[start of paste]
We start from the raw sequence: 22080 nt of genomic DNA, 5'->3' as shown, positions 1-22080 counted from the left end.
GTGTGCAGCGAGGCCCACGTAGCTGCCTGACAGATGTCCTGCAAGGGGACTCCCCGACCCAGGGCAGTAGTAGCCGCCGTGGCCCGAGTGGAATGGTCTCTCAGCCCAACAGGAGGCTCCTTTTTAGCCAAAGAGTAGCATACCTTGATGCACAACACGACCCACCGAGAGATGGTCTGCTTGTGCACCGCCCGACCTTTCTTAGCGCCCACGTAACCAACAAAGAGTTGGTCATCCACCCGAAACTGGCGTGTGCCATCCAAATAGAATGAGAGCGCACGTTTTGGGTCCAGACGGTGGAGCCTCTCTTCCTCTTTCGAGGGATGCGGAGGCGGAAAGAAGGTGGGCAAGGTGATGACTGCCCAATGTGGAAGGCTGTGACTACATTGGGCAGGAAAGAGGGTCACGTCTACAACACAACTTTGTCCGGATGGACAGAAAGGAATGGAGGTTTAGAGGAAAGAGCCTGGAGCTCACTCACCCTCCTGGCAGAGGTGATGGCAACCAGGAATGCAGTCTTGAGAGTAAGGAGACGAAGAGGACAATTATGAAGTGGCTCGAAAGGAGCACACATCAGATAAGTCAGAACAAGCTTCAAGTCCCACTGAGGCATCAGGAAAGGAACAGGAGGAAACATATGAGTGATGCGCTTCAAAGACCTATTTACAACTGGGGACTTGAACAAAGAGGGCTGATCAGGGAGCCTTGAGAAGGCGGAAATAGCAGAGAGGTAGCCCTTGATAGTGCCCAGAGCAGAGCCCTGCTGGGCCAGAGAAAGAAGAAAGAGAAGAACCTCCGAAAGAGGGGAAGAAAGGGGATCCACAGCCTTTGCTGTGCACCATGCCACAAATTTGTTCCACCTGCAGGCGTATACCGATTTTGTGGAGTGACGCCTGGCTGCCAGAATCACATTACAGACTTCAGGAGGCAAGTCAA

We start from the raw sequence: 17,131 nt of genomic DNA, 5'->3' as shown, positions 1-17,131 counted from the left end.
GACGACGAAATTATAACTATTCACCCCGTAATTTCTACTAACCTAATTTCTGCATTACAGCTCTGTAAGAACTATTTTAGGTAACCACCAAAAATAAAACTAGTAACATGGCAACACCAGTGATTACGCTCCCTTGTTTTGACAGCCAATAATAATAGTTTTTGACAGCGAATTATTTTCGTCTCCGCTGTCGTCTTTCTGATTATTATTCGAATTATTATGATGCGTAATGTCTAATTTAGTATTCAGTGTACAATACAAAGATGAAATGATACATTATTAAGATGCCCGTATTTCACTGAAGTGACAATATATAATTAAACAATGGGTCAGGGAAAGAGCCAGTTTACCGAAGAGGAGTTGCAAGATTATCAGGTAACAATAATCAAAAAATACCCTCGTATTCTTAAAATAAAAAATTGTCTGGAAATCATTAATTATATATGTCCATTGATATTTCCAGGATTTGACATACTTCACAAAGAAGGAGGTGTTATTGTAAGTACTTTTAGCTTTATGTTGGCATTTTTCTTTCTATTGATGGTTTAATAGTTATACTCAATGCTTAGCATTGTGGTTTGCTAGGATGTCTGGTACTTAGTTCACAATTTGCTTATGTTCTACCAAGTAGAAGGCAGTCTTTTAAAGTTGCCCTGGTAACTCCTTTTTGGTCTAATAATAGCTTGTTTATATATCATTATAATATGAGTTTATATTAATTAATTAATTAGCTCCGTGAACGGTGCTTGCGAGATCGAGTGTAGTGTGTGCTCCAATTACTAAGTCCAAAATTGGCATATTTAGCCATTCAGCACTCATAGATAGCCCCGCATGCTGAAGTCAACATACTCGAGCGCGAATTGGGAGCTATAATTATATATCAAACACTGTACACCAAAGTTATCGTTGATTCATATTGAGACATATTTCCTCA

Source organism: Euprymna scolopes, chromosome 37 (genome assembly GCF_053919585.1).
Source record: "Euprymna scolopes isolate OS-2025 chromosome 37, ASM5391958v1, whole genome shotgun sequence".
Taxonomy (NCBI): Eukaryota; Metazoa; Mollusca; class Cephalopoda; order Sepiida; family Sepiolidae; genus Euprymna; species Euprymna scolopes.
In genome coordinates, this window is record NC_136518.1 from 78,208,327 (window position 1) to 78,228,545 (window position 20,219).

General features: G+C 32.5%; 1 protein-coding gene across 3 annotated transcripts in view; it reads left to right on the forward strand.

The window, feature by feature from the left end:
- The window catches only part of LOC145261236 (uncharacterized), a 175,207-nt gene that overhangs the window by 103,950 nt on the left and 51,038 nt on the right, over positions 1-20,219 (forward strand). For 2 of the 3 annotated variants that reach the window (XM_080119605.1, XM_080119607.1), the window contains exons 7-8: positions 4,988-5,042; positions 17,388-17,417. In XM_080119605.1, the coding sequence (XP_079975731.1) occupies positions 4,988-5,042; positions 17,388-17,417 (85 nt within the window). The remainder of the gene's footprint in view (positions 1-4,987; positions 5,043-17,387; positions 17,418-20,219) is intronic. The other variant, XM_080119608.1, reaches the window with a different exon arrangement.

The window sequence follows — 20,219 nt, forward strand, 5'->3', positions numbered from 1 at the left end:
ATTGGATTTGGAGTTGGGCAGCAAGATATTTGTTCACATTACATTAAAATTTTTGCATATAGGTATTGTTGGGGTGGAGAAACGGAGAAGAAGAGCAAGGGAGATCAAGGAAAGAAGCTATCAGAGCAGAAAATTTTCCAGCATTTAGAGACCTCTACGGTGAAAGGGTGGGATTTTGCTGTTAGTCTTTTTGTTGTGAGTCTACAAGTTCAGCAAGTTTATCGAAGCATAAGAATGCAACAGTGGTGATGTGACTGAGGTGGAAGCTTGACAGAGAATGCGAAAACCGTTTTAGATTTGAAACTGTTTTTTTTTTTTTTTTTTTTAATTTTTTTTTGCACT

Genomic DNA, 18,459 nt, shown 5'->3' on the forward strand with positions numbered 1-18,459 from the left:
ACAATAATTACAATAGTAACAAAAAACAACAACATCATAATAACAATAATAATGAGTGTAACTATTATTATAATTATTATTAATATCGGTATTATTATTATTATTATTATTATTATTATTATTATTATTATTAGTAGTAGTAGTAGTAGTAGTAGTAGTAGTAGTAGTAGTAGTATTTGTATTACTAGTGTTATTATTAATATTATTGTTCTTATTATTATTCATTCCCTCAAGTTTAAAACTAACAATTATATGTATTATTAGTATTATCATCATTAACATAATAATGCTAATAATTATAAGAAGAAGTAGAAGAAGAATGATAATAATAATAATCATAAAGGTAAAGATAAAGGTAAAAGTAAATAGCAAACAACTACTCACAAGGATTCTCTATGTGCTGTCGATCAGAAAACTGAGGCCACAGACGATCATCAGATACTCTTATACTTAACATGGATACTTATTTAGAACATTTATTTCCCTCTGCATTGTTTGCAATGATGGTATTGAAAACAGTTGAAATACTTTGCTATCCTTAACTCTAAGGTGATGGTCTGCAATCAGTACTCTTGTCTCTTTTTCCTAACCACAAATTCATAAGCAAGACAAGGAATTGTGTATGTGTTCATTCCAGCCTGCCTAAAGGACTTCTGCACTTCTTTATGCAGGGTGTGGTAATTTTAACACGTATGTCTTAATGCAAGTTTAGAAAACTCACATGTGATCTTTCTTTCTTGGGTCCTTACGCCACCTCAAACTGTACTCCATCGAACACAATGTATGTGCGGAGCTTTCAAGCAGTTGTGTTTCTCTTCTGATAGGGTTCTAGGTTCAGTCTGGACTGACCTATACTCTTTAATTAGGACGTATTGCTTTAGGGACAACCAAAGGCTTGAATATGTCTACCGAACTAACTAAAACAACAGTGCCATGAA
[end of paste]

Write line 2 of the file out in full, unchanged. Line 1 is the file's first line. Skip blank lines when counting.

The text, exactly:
GTGTGCAGCGAGGCCCACGTAGCTGCCTGACAGATGTCCTGCAAGGGGACTCCCCGACCCAGGGCAGTAGTAGCCGCCGTGGCCCGAGTGGAATGGTCTCTCAGCCCAACAGGAGGCTCCTTTTTAGCCAAAGAGTAGCATACCTTGATGCACAACACGACCCACCGAGAGATGGTCTGCTTGTGCACCGCCCGACCTTTCTTAGCGCCCACGTAACCAACAAAGAGTTGGTCATCCACCCGAAACTGGCGTGTGCCATCCAAATAGAATGAGAGCGCACGTTTTGGGTCCAGACGGTGGAGCCTCTCTTCCTCTTTCGAGGGATGCGGAGGCGGAAAGAAGGTGGGCAAGGTGATGACTGCCCAATGTGGAAGGCTGTGACTACATTGGGCAGGAAAGAGGGTCACGTCTACAACACAACTTTGTCCGGATGGACAGAAAGGAATGGAGGTTTAGAGGAAAGAGCCTGGAGCTCACTCACCCTCCTGGCAGAGGTGATGGCAACCAGGAATGCAGTCTTGAGAGTAAGGAGACGAAGAGGACAATTATGAAGTGGCTCGAAAGGAGCACACATCAGATAAGTCAGAACAAGCTTCAAGTCCCACTGAGGCATCAGGAAAGGAACAGGAGGAAACATATGAGTGATGCGCTTCAAAGACCTATTTACAACTGGGGACTTGAACAAAGAGGGCTGATCAGGGAGCCTTGAGAAGGCGGAAATAGCAGAGAGGTAGCCCTTGATAGTGCCCAGAGCAGAGCCCTGCTGGGCCAGAGAAAGAAGAAAGAGAAGAACCTCCGAAAGAGGGGAAGAAAGGGGATCCACAGCCTTTGCTGTGCACCATGCCACAAATTTGTTCCACCTGCAGGCGTATACCGATTTTGTGGAGTGACGCCTGGCTGCCAGAATCACATTACAGACTTCAGGAGGCAAGTCAA